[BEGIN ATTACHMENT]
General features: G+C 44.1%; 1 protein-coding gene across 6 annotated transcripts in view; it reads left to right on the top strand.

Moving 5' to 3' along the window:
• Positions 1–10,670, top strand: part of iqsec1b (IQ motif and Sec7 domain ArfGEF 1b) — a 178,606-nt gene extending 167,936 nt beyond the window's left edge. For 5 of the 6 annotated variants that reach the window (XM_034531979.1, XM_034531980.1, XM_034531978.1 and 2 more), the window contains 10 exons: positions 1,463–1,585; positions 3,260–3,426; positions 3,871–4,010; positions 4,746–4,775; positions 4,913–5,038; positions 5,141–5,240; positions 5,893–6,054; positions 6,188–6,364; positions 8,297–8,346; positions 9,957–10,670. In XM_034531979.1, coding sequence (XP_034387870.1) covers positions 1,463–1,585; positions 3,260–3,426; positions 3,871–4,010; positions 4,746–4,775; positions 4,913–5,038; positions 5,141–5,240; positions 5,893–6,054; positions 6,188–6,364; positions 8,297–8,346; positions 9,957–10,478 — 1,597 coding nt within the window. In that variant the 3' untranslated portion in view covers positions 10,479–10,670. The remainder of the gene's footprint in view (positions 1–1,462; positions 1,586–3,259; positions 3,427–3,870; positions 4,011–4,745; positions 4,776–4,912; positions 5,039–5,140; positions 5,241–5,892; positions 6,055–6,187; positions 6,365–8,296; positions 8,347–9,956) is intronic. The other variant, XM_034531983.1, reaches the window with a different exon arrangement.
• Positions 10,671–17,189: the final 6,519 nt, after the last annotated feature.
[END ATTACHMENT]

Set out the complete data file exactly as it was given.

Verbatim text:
General features: G+C 44.1%; 1 protein-coding gene across 6 annotated transcripts in view; it reads left to right on the top strand.

Moving 5' to 3' along the window:
• Positions 1–10,670, top strand: part of iqsec1b (IQ motif and Sec7 domain ArfGEF 1b) — a 178,606-nt gene extending 167,936 nt beyond the window's left edge. For 5 of the 6 annotated variants that reach the window (XM_034531979.1, XM_034531980.1, XM_034531978.1 and 2 more), the window contains 10 exons: positions 1,463–1,585; positions 3,260–3,426; positions 3,871–4,010; positions 4,746–4,775; positions 4,913–5,038; positions 5,141–5,240; positions 5,893–6,054; positions 6,188–6,364; positions 8,297–8,346; positions 9,957–10,670. In XM_034531979.1, coding sequence (XP_034387870.1) covers positions 1,463–1,585; positions 3,260–3,426; positions 3,871–4,010; positions 4,746–4,775; positions 4,913–5,038; positions 5,141–5,240; positions 5,893–6,054; positions 6,188–6,364; positions 8,297–8,346; positions 9,957–10,478 — 1,597 coding nt within the window. In that variant the 3' untranslated portion in view covers positions 10,479–10,670. The remainder of the gene's footprint in view (positions 1–1,462; positions 1,586–3,259; positions 3,427–3,870; positions 4,011–4,745; positions 4,776–4,912; positions 5,039–5,140; positions 5,241–5,892; positions 6,055–6,187; positions 6,365–8,296; positions 8,347–9,956) is intronic. The other variant, XM_034531983.1, reaches the window with a different exon arrangement.
• Positions 10,671–17,189: the final 6,519 nt, after the last annotated feature.